Where do we draw the line?

Staff, Staff

Early on, we’re warned of the big red line that defines the crossing point between consensual and nonconsensual sex. We know that crossing this line is bad, and with it comes consequences: both legal and moral. We know that if someone tries to cross that line with us, our emergency sirens should go off. In many instances, it’s very easy to understand the difference between right and wrong; or, at least it should be (I’m looking at you, Brock Turner’s dad).

But in a politically correct world, we’re not taught about the areas that toe the line. There is a difference between a tipsy hookup and inebriated rape. Although UNO’s official stance is that consent cannot be given when alcohol becomes involved, most rational people would agree there is an ethical difference between having sex with a person who has had one or two and someone who is black-out drunk and literally cannot stand up.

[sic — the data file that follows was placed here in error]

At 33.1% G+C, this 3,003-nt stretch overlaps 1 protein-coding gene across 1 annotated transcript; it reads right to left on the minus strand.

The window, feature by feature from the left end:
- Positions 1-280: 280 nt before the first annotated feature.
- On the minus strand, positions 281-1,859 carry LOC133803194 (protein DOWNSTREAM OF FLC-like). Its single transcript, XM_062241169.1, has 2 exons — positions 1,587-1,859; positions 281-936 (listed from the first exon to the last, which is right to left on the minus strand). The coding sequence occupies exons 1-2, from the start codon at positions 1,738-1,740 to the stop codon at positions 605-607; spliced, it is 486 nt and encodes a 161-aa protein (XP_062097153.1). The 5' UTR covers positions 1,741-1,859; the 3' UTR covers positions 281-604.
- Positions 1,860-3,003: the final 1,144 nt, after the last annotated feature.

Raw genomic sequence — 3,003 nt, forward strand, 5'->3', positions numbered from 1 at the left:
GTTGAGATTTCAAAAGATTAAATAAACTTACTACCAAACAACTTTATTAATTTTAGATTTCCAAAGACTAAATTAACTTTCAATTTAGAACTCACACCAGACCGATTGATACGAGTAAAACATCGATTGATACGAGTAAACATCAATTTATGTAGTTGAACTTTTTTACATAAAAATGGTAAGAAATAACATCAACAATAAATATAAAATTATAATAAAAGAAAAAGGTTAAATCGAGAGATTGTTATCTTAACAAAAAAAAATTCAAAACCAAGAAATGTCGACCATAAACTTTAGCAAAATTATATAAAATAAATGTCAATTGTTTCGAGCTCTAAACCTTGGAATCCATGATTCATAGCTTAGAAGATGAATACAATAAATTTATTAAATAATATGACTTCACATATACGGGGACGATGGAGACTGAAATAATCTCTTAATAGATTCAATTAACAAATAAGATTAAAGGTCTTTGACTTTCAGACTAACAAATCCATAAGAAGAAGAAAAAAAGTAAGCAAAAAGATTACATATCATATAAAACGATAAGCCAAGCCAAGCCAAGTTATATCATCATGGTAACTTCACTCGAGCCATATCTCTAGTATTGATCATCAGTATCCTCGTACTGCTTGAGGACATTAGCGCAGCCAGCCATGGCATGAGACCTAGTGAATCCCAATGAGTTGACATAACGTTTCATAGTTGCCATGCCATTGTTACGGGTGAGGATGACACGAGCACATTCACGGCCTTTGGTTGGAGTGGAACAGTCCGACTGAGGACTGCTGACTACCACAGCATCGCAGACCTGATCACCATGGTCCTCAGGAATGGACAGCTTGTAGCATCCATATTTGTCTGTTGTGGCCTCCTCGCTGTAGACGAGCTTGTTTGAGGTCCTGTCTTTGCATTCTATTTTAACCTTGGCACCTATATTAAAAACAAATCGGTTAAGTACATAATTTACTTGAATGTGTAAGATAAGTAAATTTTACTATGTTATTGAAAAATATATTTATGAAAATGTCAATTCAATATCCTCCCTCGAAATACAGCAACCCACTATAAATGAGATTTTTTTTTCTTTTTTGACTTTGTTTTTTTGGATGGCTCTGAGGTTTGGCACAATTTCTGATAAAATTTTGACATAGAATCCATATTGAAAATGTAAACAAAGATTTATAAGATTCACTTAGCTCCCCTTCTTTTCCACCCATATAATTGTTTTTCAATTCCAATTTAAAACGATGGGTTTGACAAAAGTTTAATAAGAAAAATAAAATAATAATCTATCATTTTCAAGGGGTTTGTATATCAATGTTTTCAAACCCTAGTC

We are in college, and one-night stands involving alcohol are inevitable. But please be careful when making these choices. The influence of alcohol has been proven to lead to atypical partner choice but also to post-sex regret.

UNO is 100 percent correct, Louisiana law defines nonconsensual sex occurring “if the victim is of an abnormal condition of the mind due to intoxicating agents, where the offender knew or should have known of the victim’s incapacity.”

And although “no” does mean “NO”, nonconsensual sex doesn’t always involve verbal resistance, especially under the influence of alcohol and/or drugs. It can involve subtle physical resistance, changing of conversation, or a million other methods. Consent requires communication in a world where most communication rarely happens face-to-face.

It’s normal to need a little liquid courage for the initial stages of flirting, but once you’re past that, consider taking a step back. If you’ve hit it off with someone, you likely don’t need more alcohol, and you certainly don’t have to force the other person to take the next step with you.